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Careful with Deed of Variation if Estate comprises Foreign Assets

Using a Deed of Variation in the UK may cause additional Taxes Abroad

Let’s take an easy example: An English testator owns property or a significant investment in Germany, which already triggers German inheritance tax, even if neither the legator nor the beneficiaries are resident in Germany. He has two children and gives the German house (or flat) to child 1, the German investment to child 2. For whatever reasons, the children prefer a different distribution of these assets and thus agree to use a Deed of Variation. From an English law perspective: no problem. From a German tax law perspective: potential financial mayhem for the English beneficiaries. Why?

The German principle of universal, direct and immediate accession of the estate (Generalsukzession, Vonselbsterwerb) means that the beneficiaries (Erben) automatically acquire the estate (or their share of the estate) literally in the second the legator dies. There is no administration persiod, no personal representative etc. From a German inheritance tax perspective this means that it is clear in the second of death of the legator, what the beneficiary has inherited and what the German IHT debt is. This tax situation cannot be changed later on by a deed of variation. This legal instrument is unknown to German law.

The beneficiaries are, of course, free to agree amongst themselves that they wish to distribute the assets differently. However, this is a separate transaction, a second taxable event under German law.

Looking at the above example this means that the German tax office will first levy tax on the situation as it presentated itself from the black letter wording of the Will, i.e. child 1 needs to pay German inheritance tax on the value of the property, child 2 on the value of the investment. The Deed of Variation now is a second, separate taxable event, which can trigger German gift tax (if the house and the investment have different values) and also German property acquisition tax (Grunderwerbsteuer).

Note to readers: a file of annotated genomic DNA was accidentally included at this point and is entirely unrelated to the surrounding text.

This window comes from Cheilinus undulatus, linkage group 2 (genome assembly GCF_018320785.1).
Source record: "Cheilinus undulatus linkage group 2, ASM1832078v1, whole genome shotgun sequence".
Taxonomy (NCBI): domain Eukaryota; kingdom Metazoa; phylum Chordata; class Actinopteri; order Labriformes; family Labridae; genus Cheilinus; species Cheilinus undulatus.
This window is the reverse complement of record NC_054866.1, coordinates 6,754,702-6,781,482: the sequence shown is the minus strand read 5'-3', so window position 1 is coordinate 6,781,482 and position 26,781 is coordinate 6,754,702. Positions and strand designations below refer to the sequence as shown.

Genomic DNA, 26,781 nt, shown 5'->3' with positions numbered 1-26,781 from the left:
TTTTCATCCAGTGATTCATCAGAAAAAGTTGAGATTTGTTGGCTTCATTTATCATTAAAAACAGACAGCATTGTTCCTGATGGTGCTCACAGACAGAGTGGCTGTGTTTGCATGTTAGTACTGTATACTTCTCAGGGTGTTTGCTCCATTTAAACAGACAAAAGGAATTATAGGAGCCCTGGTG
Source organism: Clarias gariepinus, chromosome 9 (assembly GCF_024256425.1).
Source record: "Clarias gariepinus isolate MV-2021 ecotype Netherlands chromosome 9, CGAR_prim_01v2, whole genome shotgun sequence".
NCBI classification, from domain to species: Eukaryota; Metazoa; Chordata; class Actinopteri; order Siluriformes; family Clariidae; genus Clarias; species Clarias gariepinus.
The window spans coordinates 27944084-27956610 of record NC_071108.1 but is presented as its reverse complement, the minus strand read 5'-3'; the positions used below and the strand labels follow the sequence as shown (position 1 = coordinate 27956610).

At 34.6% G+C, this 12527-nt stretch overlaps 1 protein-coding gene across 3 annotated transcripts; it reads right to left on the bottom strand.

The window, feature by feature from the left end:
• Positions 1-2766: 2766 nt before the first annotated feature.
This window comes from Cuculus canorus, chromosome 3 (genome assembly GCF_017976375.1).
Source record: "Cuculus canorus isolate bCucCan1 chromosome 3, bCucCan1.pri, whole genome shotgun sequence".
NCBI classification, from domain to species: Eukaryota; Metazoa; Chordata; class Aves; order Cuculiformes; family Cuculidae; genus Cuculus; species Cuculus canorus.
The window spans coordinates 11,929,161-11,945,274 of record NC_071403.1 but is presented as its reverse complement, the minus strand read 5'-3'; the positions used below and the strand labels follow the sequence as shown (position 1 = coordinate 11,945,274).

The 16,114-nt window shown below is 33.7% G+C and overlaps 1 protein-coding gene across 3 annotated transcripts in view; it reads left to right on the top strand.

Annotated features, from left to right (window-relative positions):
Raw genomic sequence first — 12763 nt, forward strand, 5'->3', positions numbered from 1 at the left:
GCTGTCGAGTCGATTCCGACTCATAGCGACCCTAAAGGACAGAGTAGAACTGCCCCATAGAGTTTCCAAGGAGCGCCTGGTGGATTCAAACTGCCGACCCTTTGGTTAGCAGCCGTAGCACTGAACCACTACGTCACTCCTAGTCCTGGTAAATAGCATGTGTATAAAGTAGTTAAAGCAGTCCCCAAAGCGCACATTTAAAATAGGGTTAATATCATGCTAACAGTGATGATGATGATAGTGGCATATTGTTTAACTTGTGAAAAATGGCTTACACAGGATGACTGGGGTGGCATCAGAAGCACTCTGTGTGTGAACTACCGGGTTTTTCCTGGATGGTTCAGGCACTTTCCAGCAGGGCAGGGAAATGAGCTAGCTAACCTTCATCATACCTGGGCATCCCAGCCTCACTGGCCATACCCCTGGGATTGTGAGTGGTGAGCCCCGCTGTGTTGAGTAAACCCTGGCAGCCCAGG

Also, there is a risk that the German tax office will not fully recognise the right to apply for unilateral relief (section 23 ErbStG) anymore, which is normally available in cases where UK IHT has already been paid on assets which are also relevant for German IHT.

The details are horribly complicated. Whether actual taxes become due depends on a number of factors, including domicile and residence of everyone involved, nationality, nature of the investment and the relationship between legator and beneficiary as well as between the beneficiaries, because German inheritance tax law allows for personal allowances. These IHT allowances (Steuerfreibeträge) differ hugely (from EUR 20k to EUR 725k), depending on degree of kinship.

The situation is even more complex, if either the legator or any beneficiary had or has a residence in Germany, even if it is just a holiday flat. Because this qualifies the beneficiary as a “Steuerinländer” (tax resident) which means that German IHT applies to either the entire estate (if the UK legator had a German residence) or to all assets the beneficiary with residence in Germany receives, even if these assets are outside of Germany (for details see the posts on German interitance and gift tax listed below).

In summary: If foreign assets are part of an estate, probate lawyers must be extremely cautious and evaluate the inheritance taxes in all countries concerned, before they recommend a deed of variation to be used. Any property swap and any disproportionate distribution of cash or other assets can trigger unexpected additional taxes in some jurisdictions.

For more information on German-British probate matters and international will preparation see the below posts by the international succession law experts of Graf & Partners LLP:

Or simply click on the “German Probate” section in the right column of this blog.

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The law firm Graf & Partners and its German-English litigation department GP Chambers was established in 2003 and has many years of experience with British-German and US-German probate matters, including the representation of clients in contentious probate matters. We are experts ininternational succession matters, probate and inheritance law. If you wish us to advise or represent you in a German or cross border inheritance case please contact German solicitor Bernhard Schmeilzl, LL.M. (Leicester) at +49 941 463 7070.